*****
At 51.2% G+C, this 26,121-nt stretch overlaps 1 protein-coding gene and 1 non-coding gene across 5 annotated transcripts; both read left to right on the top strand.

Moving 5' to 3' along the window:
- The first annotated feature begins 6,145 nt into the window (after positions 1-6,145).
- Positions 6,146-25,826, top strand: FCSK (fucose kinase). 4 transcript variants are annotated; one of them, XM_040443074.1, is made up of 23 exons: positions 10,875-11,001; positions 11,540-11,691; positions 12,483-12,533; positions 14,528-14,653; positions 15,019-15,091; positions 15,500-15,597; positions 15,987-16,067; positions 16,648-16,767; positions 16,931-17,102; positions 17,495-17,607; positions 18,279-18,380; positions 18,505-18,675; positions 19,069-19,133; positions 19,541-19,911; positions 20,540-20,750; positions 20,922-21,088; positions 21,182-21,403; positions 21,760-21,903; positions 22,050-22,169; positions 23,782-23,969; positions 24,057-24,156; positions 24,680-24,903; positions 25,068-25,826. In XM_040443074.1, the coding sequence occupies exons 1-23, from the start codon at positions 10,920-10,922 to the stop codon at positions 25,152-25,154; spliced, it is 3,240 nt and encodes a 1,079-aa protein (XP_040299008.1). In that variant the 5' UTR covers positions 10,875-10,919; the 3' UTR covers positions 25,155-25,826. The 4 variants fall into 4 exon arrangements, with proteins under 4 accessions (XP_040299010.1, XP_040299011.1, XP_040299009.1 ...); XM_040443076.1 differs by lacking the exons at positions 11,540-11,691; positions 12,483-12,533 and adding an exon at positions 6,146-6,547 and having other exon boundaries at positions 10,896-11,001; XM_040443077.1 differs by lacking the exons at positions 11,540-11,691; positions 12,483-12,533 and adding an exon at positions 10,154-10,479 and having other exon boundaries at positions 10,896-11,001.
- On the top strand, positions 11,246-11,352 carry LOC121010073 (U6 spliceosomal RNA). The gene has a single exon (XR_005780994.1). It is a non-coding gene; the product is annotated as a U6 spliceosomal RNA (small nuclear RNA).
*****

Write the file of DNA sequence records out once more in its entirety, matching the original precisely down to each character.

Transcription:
At 51.2% G+C, this 26,121-nt stretch overlaps 1 protein-coding gene and 1 non-coding gene across 5 annotated transcripts; both read left to right on the top strand.

Moving 5' to 3' along the window:
- The first annotated feature begins 6,145 nt into the window (after positions 1-6,145).
- Positions 6,146-25,826, top strand: FCSK (fucose kinase). 4 transcript variants are annotated; one of them, XM_040443074.1, is made up of 23 exons: positions 10,875-11,001; positions 11,540-11,691; positions 12,483-12,533; positions 14,528-14,653; positions 15,019-15,091; positions 15,500-15,597; positions 15,987-16,067; positions 16,648-16,767; positions 16,931-17,102; positions 17,495-17,607; positions 18,279-18,380; positions 18,505-18,675; positions 19,069-19,133; positions 19,541-19,911; positions 20,540-20,750; positions 20,922-21,088; positions 21,182-21,403; positions 21,760-21,903; positions 22,050-22,169; positions 23,782-23,969; positions 24,057-24,156; positions 24,680-24,903; positions 25,068-25,826. In XM_040443074.1, the coding sequence occupies exons 1-23, from the start codon at positions 10,920-10,922 to the stop codon at positions 25,152-25,154; spliced, it is 3,240 nt and encodes a 1,079-aa protein (XP_040299008.1). In that variant the 5' UTR covers positions 10,875-10,919; the 3' UTR covers positions 25,155-25,826. The 4 variants fall into 4 exon arrangements, with proteins under 4 accessions (XP_040299010.1, XP_040299011.1, XP_040299009.1 ...); XM_040443076.1 differs by lacking the exons at positions 11,540-11,691; positions 12,483-12,533 and adding an exon at positions 6,146-6,547 and having other exon boundaries at positions 10,896-11,001; XM_040443077.1 differs by lacking the exons at positions 11,540-11,691; positions 12,483-12,533 and adding an exon at positions 10,154-10,479 and having other exon boundaries at positions 10,896-11,001.
- On the top strand, positions 11,246-11,352 carry LOC121010073 (U6 spliceosomal RNA). The gene has a single exon (XR_005780994.1). It is a non-coding gene; the product is annotated as a U6 spliceosomal RNA (small nuclear RNA).